There are 86 things Jerusalem-based, Long Island-born food blogger Danielle Renov wants you to know about her new kosher cookbook, “Peas Love & Carrots” — and about cooking in general. She lists them across two pages right up front, and like the book itself the list is highly practical and deeply personal — a combination Cooking 101 and Intro to the Author.
There’s basic kitchen wisdom: “Write the date on anything that goes in your freezer.” There’s girlfriend guidance: “Turmeric will stain your hands. And nail polish. Wear gloves.”
And there’s the distinctively idiosyncratic: “Raisins are the unfulfilled potential of grapes. They could have been wine. Now they are ruining noodle kugel for children everywhere.”
Raisins, it seems, are an issue for Renov — so much so that they reappear in the last of the 86 things where she writes, “This is a banana, raisin, and marinara free book. Just so you know.”
Apparently, some who saw the manuscript prior to publication worried about the raisins.
“So many people ask me about number 86 of the 86 things,” Renov said recently. They were afraid it might alienate readers. “I was trying to make a point: I like all the food in this book. I don’t like raisins. There’s nothing in there with raisins because how could I give you a recipe that I don’t want to eat? The book is really authentic to who I am. I would say I only knew how to write it one way, and that was with me in it.”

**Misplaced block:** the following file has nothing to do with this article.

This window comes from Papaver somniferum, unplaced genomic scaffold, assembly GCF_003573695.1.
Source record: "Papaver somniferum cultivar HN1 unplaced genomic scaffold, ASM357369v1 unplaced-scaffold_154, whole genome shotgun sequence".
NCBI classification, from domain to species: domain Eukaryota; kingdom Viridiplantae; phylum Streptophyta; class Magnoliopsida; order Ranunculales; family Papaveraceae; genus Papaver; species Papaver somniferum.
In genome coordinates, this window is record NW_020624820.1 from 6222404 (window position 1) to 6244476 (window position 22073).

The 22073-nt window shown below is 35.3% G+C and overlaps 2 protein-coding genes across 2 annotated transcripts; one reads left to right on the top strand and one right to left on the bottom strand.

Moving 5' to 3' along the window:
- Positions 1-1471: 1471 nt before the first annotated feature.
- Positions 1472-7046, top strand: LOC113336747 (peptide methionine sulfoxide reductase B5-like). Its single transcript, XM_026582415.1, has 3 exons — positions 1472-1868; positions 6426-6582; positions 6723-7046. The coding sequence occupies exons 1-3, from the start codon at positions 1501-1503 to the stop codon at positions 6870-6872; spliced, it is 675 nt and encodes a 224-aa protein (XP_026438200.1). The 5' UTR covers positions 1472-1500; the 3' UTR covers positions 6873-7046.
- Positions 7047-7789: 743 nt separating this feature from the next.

Renov grew up on Long Island, the child of a Conservative New York-born Ashkenazi father and a Sephardic Moroccan mother from Casablanca who was raised in Paris before moving to the Five Towns, a thriving Jewish community on the South Shore of Long Island. Once married, Revov said, her mother cooked the best from both cultures, learning to make kugel and pot roast and “grill steak like a champion.”
“What it taught us in terms of food is there are no limits,” Renov said. “You can bring different cultures into your life and eat everything. My parents had an appreciation for all types of food and passed that onto us. And I moved to Israel and its identity is really mixed up and a mushkabobble of different food cultures. I’ve been here for 13 years and that culture has seeped into my culture.”